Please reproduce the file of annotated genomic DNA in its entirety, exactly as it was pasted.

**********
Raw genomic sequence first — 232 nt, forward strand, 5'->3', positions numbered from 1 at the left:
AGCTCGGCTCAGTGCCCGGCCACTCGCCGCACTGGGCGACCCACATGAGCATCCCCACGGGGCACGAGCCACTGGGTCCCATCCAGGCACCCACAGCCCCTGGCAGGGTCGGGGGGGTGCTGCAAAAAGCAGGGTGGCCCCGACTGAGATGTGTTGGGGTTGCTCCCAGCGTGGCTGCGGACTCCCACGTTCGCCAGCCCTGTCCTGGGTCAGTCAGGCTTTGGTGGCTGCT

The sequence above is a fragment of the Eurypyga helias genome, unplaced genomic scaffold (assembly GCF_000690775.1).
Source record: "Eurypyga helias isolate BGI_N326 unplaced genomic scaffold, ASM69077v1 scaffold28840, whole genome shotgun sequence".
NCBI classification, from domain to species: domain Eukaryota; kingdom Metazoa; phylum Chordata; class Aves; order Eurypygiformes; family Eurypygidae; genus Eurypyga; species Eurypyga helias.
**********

Raw genomic sequence first — 232 nt, forward strand, 5'->3', positions numbered from 1 at the left:
AGCTCGGCTCAGTGCCCGGCCACTCGCCGCACTGGGCGACCCACATGAGCATCCCCACGGGGCACGAGCCACTGGGTCCCATCCAGGCACCCACAGCCCCTGGCAGGGTCGGGGGGGTGCTGCAAAAAGCAGGGTGGCCCCGACTGAGATGTGTTGGGGTTGCTCCCAGCGTGGCTGCGGACTCCCACGTTCGCCAGCCCTGTCCTGGGTCAGTCAGGCTTTGGTGGCTGCT

The sequence above is a fragment of the Eurypyga helias genome, unplaced genomic scaffold (assembly GCF_000690775.1).
Source record: "Eurypyga helias isolate BGI_N326 unplaced genomic scaffold, ASM69077v1 scaffold28840, whole genome shotgun sequence".
NCBI classification, from domain to species: domain Eukaryota; kingdom Metazoa; phylum Chordata; class Aves; order Eurypygiformes; family Eurypygidae; genus Eurypyga; species Eurypyga helias.